But what to do when there are too many problems? In the ancient Greek mythology is a monster Hydra. Hydra has ten heads. The worst thing is, however, that if one head is destroyed, ten new ones will appear. A familiar situation? When one problem is solved, ten others will appear.
There are two classes of problems:
*Problems independent from each other
*Problems coupled with each other
Let´s first consider problems independent from each other. For example, a person has many different hobbies, and not enough time for all of them.
General solution is rather simple: Select the most important problem, solve others later, or ignore them at all. If a person likes hunting, opera, travel and writing poems, and hasn´t enough time for all these activities, he/she can choose for example hunting and reject all others.
Unfortunately, usually the situation is not that simple. Usually problems are coupled with each other. For example, many problems in an industrial enterprise are coupled: quality, cost-efficiency, time-to-market, satisfying the needs of the customer. Technical features of machinery are often interdependent, too. We cannot decide that this year we´ll accentuate cost-efficiency and will not care so much of quality. We cannot say that it is important to decrease time-to-market, and improving service is less important. Or the designer cannot decide that it is necessary to increase productivity, and safety is the feature of second priority. We usually have many problems, all equally important, and all urgent go kart parts cheap.
The general solution is to find a single, common cause of the complex of problems and solve it. If you have ten problems, don't try to solve all of them. It may be, that all the ten problems are impossible to solve, and one must find the eleventh problem. The solution of the eleventh problem makes it possible to solve ten others.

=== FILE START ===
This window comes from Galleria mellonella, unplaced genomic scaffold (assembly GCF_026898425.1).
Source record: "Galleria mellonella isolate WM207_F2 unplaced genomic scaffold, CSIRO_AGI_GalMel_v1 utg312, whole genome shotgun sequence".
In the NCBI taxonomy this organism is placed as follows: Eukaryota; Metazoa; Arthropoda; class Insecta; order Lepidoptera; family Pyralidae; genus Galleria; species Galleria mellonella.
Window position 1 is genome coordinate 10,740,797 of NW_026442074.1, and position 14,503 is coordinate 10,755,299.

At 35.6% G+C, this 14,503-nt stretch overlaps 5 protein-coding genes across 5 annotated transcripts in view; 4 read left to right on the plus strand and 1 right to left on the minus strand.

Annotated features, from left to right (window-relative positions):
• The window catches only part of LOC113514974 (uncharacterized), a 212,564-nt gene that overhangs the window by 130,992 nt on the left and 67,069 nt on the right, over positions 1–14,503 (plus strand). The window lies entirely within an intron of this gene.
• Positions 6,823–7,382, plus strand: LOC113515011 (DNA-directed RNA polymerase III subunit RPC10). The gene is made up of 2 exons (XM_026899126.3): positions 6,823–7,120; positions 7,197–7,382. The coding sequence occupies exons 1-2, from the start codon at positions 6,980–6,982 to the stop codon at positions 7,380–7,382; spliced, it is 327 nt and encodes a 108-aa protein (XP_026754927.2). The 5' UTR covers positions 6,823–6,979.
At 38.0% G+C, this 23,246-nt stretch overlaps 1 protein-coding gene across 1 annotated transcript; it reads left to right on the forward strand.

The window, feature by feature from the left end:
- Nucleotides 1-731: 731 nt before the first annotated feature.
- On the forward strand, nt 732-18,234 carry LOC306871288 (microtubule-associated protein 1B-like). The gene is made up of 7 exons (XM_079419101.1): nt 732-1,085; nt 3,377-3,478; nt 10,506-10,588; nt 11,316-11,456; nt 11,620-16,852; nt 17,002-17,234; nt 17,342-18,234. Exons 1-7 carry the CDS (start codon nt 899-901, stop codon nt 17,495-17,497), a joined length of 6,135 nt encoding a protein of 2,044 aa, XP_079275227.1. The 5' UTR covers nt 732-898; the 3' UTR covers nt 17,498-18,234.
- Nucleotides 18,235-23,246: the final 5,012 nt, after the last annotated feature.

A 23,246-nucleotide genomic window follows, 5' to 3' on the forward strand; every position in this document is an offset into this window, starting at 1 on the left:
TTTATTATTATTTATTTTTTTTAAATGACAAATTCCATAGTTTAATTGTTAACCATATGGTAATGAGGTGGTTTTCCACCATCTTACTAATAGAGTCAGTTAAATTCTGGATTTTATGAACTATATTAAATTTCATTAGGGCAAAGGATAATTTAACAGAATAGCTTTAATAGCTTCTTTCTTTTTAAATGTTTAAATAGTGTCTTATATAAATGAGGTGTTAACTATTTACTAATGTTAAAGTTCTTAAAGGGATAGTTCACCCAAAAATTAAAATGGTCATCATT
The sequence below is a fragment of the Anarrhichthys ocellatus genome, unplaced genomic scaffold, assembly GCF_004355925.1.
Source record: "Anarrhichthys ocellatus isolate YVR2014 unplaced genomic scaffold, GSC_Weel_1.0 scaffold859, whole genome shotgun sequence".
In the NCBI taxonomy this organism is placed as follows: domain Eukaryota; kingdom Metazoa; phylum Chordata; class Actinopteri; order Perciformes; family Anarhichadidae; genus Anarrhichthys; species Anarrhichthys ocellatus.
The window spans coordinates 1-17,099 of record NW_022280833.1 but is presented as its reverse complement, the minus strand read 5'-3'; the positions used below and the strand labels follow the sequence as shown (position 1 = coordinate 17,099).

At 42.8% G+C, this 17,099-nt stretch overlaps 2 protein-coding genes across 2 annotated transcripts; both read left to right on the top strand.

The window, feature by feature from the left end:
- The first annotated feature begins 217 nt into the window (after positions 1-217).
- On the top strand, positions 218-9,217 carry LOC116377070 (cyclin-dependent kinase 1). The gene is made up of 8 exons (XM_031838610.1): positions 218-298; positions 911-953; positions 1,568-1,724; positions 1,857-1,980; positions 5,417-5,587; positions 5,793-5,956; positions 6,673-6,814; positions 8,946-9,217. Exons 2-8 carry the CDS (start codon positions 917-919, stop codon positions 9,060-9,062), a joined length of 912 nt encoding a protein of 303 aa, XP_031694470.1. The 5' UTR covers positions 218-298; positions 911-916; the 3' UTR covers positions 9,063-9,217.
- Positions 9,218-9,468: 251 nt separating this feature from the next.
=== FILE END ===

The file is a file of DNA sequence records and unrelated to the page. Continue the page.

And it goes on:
If we consider famous successes and failures in the history of industry, we can easily see how this rule works. The mountain bike was an innovative concept which created a new market for new quality with both low cost and high cost options. The failure of the plastic bike Itera shows that if the initial concept lacks innovation, even heavy efforts in next stages of development are useless.
Windows has been so successful as a computer interface due to the basic concept: a user-friendly interface (invented by Xerox, later popularised by Apple) is combined with widely accepted industrial standards (IBM compatible computers). The problems of Apple are caused by the limits of concept, which has been user-friendly, but not compatible.
The conclusion: If the initial concept doesn't clearly display the contradiction which is solved, and the new quality which will be created, this concept will most probably fail. The idea of Itera was to make a bicycle from plastic. "Plastic" of different polymer materials have served successfully as "contradiction solvers" in many innovations. For example a Finnish company Fiskars made the handle of an axe from plastic, instead of wood. A plastic handle doesn't need repairs - a benefit easy to see. Further - it became possible to make a handle hollow. The axe became lighter. In addition, the center of gravity moved nearer to the head, which gave a more powerful strike. The contradictions were solved: repair-free tool without extra cost, more striking force without extra weight. In the Itera concept of the 1970s the new material became an end in itself and didn't solve any contradiction. Customers couldn't see benefits compared with a traditional bike made from steel.
More article about it:http://www.motopartscenter.com